“No jury on earth will send me to the chair, no matter what I have done or what I have been, for killing the man who defamed my wife,” Harry said. “That is the unwritten law made by men themselves, and upon its virtue I will stake my life.”
Harry Thaw, thirty-four, hoped to be viewed as a hero, as George Mitchell was. On the surface, their cases seemed similar. Both of them had killed men who had committed reprehensible acts--Harry a man who had done “those things” with most of the Florodora sextette, and George a man who had done “those things” with most of Corvallis’s Salvation Army garrison.
But Harry Thaw was never viewed as a hero, for he was almost as vile as his victim. Harry, son of William Thaw, a nouveau riche Pittsburgh railroad and coke magnate, had been in one notorious escapade after another before this. His studies at Harvard focused almost solely on the finer points of poker, and he had once lost $40,000 in a single game. On another occasion he threw a party in Paris at which his guests were the city’s leading whores.
When his father died, Harry was given an allowance of $200 a month until such time as he showed himself responsible enough to handle his $5 million share of a $40 million estate. His doting mother, however, enabled him to resume the playboy life he had enjoyed by upping his allowance to $80,000 a year.
Before their marriage, Harry traveled with Evelyn through Europe. After their travels, Evelyn went to a celebrated shady lawyer, Abe Hummel, and swore out an affidavit about Harry mistreating her in a castle he rented in Austria:
The said Thaw said he wished to tell me something, and asked me to step into my bedroom [Evelyn said in her affidavit]. I entered the room, when the said Thaw, without any provocation, grasped me by the throat and tore the bathrobe from my body, leaving me entirely nude except for my slippers. I saw by his face that the said Thaw was in a terrific, excited condition, and I was terrorized. His eyes were glaring and he had in his right hand a cowhide whip. He seized hold of me and threw me on the bed. I was powerless and attempted to scream, but the said Thaw placed his fingers in my mouth and tried to choke me. He then without any provocation, and without the slightest reason, began to inflict on me several severe and violent blows with the cowhide whip. So brutally did he assault me that my skin was cut and bruised. I besought him to desist, but he refused. I was so exhausted that I shouted and cried. He stopped every minute or so to rest, and then renewed his attack upon me, which he continued for about seven minutes.
He acted like a demented man. I was absolutely in fear of my life ... .
It was nearly three weeks before I was sufficiently recovered to be able to get out of my bed and walk ... .
One day my maid was in my room taking things out of the drawers and packing them away. I found a little silver box, oblong in shape, and about two and a half inches long, containing a hypodermic syringe and some other small utensils ... . I realized then for the first time, that the said Thaw was addicted to the cocaine habit ... .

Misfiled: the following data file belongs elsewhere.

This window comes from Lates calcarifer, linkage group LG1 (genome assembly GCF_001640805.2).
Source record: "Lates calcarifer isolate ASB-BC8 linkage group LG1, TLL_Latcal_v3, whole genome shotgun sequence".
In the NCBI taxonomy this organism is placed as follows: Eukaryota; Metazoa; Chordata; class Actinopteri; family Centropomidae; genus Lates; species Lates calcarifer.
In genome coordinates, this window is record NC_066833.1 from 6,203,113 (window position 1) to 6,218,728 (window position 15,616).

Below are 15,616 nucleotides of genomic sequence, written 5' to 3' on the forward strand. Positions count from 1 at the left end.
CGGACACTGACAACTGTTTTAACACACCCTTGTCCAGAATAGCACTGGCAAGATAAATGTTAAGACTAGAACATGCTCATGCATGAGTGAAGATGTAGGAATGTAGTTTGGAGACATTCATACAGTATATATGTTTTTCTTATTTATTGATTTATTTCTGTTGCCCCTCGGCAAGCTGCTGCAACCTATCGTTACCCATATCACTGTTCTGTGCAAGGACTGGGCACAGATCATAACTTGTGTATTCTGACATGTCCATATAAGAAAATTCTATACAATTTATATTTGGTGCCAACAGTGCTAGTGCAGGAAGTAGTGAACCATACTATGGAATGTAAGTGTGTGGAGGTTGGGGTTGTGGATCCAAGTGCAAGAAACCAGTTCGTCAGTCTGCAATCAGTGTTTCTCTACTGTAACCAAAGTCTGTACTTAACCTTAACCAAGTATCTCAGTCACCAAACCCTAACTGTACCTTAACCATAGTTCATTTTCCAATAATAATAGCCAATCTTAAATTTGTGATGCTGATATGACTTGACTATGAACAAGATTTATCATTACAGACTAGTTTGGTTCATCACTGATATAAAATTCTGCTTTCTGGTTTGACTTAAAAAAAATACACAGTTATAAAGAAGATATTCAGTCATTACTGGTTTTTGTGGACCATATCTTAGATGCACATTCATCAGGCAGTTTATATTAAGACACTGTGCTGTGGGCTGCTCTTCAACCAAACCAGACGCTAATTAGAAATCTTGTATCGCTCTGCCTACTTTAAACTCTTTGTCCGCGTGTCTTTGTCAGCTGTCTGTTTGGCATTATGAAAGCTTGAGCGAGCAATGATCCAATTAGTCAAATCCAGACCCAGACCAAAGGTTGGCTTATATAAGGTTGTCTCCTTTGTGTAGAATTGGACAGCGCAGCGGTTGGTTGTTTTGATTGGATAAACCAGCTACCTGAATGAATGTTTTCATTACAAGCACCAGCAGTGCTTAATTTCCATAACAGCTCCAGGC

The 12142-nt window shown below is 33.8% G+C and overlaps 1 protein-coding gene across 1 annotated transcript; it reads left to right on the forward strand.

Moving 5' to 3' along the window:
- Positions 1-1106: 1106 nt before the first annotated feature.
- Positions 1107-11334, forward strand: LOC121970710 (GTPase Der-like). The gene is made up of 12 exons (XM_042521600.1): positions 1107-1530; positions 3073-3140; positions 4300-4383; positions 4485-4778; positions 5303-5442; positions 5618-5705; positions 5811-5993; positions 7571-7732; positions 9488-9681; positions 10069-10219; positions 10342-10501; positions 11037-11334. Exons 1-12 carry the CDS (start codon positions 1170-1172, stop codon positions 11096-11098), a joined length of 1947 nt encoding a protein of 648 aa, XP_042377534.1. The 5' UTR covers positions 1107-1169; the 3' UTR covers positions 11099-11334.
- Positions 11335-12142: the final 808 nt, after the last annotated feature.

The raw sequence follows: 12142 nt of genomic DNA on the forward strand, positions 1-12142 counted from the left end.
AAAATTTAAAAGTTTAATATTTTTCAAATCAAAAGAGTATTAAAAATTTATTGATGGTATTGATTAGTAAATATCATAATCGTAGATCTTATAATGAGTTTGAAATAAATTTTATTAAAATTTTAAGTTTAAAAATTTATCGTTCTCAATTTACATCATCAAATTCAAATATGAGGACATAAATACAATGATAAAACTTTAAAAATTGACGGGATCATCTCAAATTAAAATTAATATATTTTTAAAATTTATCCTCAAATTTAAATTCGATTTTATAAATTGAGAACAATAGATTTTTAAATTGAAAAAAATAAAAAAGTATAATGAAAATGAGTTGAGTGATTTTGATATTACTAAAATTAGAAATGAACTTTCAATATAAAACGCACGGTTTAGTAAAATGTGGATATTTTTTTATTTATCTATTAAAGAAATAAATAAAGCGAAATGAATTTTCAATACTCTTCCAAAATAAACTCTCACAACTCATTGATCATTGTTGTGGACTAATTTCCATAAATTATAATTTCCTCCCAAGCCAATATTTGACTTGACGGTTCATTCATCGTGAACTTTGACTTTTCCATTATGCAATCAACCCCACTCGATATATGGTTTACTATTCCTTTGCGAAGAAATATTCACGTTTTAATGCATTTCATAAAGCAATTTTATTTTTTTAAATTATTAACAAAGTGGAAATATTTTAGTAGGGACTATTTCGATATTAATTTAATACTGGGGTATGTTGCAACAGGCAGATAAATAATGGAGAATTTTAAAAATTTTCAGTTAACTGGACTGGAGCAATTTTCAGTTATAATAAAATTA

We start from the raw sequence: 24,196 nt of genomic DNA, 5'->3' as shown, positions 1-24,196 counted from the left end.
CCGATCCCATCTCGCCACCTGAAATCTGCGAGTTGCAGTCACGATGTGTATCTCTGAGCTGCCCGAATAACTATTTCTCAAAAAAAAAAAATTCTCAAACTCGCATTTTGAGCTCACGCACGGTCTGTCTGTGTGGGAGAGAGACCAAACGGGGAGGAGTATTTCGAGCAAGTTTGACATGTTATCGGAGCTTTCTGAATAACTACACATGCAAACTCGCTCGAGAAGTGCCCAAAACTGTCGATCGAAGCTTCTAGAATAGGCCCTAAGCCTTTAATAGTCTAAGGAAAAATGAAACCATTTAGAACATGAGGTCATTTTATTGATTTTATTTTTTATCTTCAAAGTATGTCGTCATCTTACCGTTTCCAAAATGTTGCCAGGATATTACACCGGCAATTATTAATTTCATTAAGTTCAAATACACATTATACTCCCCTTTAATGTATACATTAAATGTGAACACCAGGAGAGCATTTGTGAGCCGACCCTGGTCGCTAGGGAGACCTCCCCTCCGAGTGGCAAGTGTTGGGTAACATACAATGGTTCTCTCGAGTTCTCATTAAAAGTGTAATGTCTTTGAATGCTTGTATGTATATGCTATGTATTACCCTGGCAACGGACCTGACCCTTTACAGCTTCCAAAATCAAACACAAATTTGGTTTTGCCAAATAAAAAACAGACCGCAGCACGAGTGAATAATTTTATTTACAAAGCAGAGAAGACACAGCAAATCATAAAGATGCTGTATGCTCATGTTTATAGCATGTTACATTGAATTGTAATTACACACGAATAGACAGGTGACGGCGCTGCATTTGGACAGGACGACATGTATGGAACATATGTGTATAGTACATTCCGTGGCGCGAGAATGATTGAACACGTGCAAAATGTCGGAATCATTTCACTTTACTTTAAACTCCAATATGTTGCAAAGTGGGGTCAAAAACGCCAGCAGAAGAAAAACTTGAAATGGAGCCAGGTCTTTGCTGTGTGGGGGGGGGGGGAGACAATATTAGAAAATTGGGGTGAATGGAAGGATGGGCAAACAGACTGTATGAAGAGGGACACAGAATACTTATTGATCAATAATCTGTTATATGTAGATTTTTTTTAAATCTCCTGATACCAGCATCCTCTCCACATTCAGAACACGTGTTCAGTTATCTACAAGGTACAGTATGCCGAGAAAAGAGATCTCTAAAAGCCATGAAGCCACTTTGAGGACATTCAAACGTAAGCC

During this entire period, while I was in this condition of non-resistance the said Thaw entered my bed and, without any consent, repeatedly wronged me. I reproved the said Thaw for his conduct, but he compelled me to submit thereto, threatening to beat and kill me if I did not do so.
Evelyn Nesbit may have looked like an innocent--much like Esther Mitchell--a young girl who was taken advantage of by unscrupulous men, but Evelyn wasn’t a complete innocent. After having the affidavit drawn, Evelyn, at the suggestion of Stanford White, coerced Harry into marrying her by threatening to show the document to the authorities and have him charged him with “corrupting a minor.”
Why did she want to marry “the said Thaw,” a man she knew was a paranoid sadist? For one of the oldest reasons: greed. She wanted wealth and a position in society. “This is a case where a woman lay like a tigress between two men, egging them on,” said New York’s district attorney, William Travers Jerome.
If George’s jury now found out that a third young man in as many months had publicly murdered someone, it would be very hard for them in good conscience to acquit George.
“A desperate effort may be made tomorrow by the prosecution to get some inkling of the murder of Judge George Emory before the jury,” the Oregonian commented. “Some chance remark, some slight intimation or else a bald reference to the tragedy may be given. It is a subterfuge and a trick, and one likely to result in punishment for contempt of court, but the attorneys representing the state may attempt to influence the jury by letting the arbiters of Mitchell’s fate know that another man has been shot down in Seattle by a youth who will plead insanity.”
The prosecution promised they would make no such attempt, and Judge Frater did his best to prevent the jurors from hearing about the latest murder from other sources. He went so far as to instruct the bailiffs to take the jurors to and from their meals by a new route so they wouldn’t see the courthouse flag flying at half-mast.
Morris stated that in order to hasten matters and make it possible to adjourn court on the day of Emory’s funeral, the defense would waive the right to put a number of witnesses on the stand.
That settled, the trial proceeded--until the cholera epidemic broke out among the jurors.
Save yourselves from this untoward generation.